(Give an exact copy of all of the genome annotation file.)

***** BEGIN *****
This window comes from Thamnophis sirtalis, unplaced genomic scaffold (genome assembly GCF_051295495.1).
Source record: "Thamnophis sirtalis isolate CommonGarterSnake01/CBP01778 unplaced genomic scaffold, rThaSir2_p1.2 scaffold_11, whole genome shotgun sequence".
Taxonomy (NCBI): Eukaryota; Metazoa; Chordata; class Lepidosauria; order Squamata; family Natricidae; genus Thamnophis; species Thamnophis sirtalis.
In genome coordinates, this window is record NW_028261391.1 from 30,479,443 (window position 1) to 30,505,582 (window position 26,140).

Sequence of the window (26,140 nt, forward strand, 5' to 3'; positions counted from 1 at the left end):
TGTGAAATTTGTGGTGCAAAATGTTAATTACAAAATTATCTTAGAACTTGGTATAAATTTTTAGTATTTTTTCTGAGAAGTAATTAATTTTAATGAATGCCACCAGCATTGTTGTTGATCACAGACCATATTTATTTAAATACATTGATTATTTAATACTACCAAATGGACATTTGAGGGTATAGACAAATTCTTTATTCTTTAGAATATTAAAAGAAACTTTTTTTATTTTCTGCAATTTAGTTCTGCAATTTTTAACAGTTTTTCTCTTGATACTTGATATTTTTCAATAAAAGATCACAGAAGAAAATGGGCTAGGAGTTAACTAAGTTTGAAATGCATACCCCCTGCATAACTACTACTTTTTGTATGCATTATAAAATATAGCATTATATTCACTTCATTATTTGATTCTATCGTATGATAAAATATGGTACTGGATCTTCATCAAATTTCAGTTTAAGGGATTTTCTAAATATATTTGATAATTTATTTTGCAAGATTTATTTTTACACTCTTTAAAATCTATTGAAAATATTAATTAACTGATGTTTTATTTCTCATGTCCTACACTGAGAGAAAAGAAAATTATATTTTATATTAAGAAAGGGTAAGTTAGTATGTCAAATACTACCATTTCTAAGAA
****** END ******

This window comes from Thamnophis sirtalis, unplaced genomic scaffold (genome assembly GCF_051295495.1).
Source record: "Thamnophis sirtalis isolate CommonGarterSnake01/CBP01778 unplaced genomic scaffold, rThaSir2_p1.2 scaffold_11, whole genome shotgun sequence".
Taxonomy (NCBI): Eukaryota; Metazoa; Chordata; class Lepidosauria; order Squamata; family Natricidae; genus Thamnophis; species Thamnophis sirtalis.
In genome coordinates, this window is record NW_028261391.1 from 30,479,443 (window position 1) to 30,505,582 (window position 26,140).

Sequence of the window (26,140 nt, forward strand, 5' to 3'; positions counted from 1 at the left end):
TGTGAAATTTGTGGTGCAAAATGTTAATTACAAAATTATCTTAGAACTTGGTATAAATTTTTAGTATTTTTTCTGAGAAGTAATTAATTTTAATGAATGCCACCAGCATTGTTGTTGATCACAGACCATATTTATTTAAATACATTGATTATTTAATACTACCAAATGGACATTTGAGGGTATAGACAAATTCTTTATTCTTTAGAATATTAAAAGAAACTTTTTTTATTTTCTGCAATTTAGTTCTGCAATTTTTAACAGTTTTTCTCTTGATACTTGATATTTTTCAATAAAAGATCACAGAAGAAAATGGGCTAGGAGTTAACTAAGTTTGAAATGCATACCCCCTGCATAACTACTACTTTTTGTATGCATTATAAAATATAGCATTATATTCACTTCATTATTTGATTCTATCGTATGATAAAATATGGTACTGGATCTTCATCAAATTTCAGTTTAAGGGATTTTCTAAATATATTTGATAATTTATTTTGCAAGATTTATTTTTACACTCTTTAAAATCTATTGAAAATATTAATTAACTGATGTTTTATTTCTCATGTCCTACACTGAGAGAAAAGAAAATTATATTTTATATTAAGAAAGGGTAAGTTAGTATGTCAAATACTACCATTTCTAAGAA